How much should I be able to lift?

 In Strength and Conditioning, Training
One of the questions I get is how much should I be able to lift? In other words, is there a strength standard? Actually, there is an acceptable strength standard that we use for the average male and female. So if you are looking to create a goal based on how much you can lift, here is how you would do it.

 

First, figure out where you currently are (baseline). This is done by testing, just like your FTP test but for strength.

 

Start by warming up. This should be a very thorough warm-up. 10-15 minutes on some type of cardio machine, bike, treadmill, or rower. Then move to the lift that you are going to test. oh, warmup isn’t done yet. I start out with about 50% of what I think I am going to accomplish and do a set of five. I then go to about 70%, and do another 5, then 85% and do a set of 3 reps. Now I am ready to go.

 

I pick a weight that I know I can do that is greater than 5 reps but less than 10 reps. I do the lift to form. If I get to 10, I rack it, consider that just another warmup, and add weight. Once I get to the point that I fail on the last rep, say 6, I mark the number down and move to the next lift.

 

Now take that number and go to https://www.bodybuilding.com/fun/other7.htm and enter it into the 1RM calculator. Now you have the first portion of the equation.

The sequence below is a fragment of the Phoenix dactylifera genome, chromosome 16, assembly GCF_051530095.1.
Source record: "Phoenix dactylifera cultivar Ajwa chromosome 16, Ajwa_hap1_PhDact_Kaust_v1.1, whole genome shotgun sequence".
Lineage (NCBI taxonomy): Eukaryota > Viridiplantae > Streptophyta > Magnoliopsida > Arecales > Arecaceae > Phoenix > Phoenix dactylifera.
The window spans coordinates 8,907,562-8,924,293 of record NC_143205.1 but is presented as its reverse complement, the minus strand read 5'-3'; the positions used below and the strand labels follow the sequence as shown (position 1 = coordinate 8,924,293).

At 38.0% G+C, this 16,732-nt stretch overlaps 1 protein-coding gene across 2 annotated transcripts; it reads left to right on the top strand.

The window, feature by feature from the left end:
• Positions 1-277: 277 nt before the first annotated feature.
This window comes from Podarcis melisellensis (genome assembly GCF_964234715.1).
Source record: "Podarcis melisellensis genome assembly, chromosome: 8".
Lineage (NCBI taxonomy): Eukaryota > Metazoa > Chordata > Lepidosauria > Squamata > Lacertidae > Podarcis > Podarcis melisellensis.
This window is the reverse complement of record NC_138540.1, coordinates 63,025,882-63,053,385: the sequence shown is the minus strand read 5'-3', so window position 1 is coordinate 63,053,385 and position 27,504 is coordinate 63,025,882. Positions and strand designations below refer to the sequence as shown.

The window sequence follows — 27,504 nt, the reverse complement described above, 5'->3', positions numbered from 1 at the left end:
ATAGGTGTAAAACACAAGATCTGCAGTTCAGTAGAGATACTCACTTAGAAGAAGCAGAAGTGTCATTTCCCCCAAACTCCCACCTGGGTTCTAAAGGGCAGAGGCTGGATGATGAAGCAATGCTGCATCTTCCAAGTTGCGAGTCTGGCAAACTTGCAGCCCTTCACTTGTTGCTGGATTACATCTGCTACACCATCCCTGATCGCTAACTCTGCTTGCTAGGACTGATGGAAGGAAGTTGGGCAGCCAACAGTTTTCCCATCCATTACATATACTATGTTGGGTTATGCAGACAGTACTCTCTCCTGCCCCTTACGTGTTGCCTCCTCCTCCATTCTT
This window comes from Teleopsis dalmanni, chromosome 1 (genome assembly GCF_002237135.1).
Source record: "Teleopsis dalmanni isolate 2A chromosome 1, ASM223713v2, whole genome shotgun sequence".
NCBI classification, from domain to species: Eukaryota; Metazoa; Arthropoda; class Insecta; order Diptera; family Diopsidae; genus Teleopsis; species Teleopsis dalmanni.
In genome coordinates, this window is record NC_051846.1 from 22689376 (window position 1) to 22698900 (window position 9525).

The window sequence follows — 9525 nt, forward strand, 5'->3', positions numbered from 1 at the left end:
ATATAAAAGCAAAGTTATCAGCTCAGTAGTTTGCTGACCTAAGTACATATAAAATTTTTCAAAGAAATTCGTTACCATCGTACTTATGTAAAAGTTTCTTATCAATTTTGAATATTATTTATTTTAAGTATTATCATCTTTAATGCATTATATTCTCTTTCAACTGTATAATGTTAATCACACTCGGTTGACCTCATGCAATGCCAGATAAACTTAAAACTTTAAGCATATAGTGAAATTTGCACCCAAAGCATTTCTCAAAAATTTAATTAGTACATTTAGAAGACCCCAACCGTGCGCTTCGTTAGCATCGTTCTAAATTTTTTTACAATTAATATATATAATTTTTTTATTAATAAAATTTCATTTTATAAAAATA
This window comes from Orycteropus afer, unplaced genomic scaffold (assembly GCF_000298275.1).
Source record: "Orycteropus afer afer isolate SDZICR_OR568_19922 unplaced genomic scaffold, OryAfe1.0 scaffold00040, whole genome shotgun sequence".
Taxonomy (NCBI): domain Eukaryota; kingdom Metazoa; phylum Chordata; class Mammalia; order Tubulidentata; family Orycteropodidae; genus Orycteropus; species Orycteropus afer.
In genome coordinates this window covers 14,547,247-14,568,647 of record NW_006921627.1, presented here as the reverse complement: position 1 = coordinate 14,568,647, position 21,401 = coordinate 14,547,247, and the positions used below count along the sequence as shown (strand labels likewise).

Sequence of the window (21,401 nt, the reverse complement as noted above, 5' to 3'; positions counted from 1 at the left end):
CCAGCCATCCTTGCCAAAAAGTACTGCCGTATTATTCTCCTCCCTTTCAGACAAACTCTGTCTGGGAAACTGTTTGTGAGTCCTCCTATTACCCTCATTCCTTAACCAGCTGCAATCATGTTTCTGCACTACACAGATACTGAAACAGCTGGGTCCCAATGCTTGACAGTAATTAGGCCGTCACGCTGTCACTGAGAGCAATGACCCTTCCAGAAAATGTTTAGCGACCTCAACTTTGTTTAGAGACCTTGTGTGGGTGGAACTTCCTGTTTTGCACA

So what lifts should I do to set a benchmark?

 

As cyclists, the legs and glutes are the primary movers so squat and leg press.

 

However, we have to have a strong posterior chain, so a deadlift is added.

 

Lastly, as non-professional athletes we need to ensure symmetry of our bodies, so bench press, dip, pullup, and pushups.

 

Here is the list:

  • Squat
  • Bench Press
  • Deadlift
  • Leg Press
  • Push-up
  • Dip
  • Pull up

 

What’s the male standard?

BWT is Body Weight
Squat – Decent – 1.5 x BWT, good – 2 x BWT, and great 2.5 x BWT
Bench Press – Decent – 1.25 x BWT, good – 1.5 x BWT, and great 2 x BWT
Deadlift – Decent – 1.5 x BWT, good – 2 x BWT, and great – 2.5 x BWT
Leg Press – Decent – 410lbs, good – 720lbs, and great 1000lbs
Push-up – Decent – 30, good – 60, and great 90
Dip – Decent – 20, good – 40, and great 60
Pull up – Decent – 10, good – 20, and great 30

 

What’s the female standard?

Squat – Decent – 0.75 x BWT, good – 1.25 x BWT, and great 2.0 x BWT
Bench Press – Decent – 0.5 x BWT, good – 0.75 x BWT, and great 1 x BWT
Deadlift – Decent – 1.0 x BWT, good – 1.5 x BWT, and great – 2.0 x BWT
Leg Press – Decent – 180lbs, good – 360lbs, and great 450lbs
Push-up (military style) – Decent – 5, good – 25, and great 50
Dip – Decent – 1, good – 15, and great 30
Pull up – Decent – 1, good – 5, and great 12

 

What should your aim be on each exercise as a cyclist?

Squat – good to great
Bench Press – decent to good
Deadlift – good
Leg Press – great
Push-up – decent
Dip – decent
Pull up – decent

Write my goal!

So you are a 175lbs cyclist and let’s say that you did your squat and did 7 at 145lbs. In the 1RM calculator, your 1RM would be 175lbs.
So your three-month goal maybe.
  • Increase my squat 1RM from 175lbs on 6 November 2021 to decent (262lbs) by Feb 6, 2022.
A six-month goal maybe
  • Increase my squat 1RM from 265lbs on 7 Feb 2022 to good (350lbs) by May 6, 2022
The off-season is where you will get your greatest strength gains. Everyone should have a few lifting goals on their training plans.
Got questions? email chuck@kylecoaching.com or tweet your question to @kylecoaching
One-Rep Max Calculator: Target Max Strength Goals
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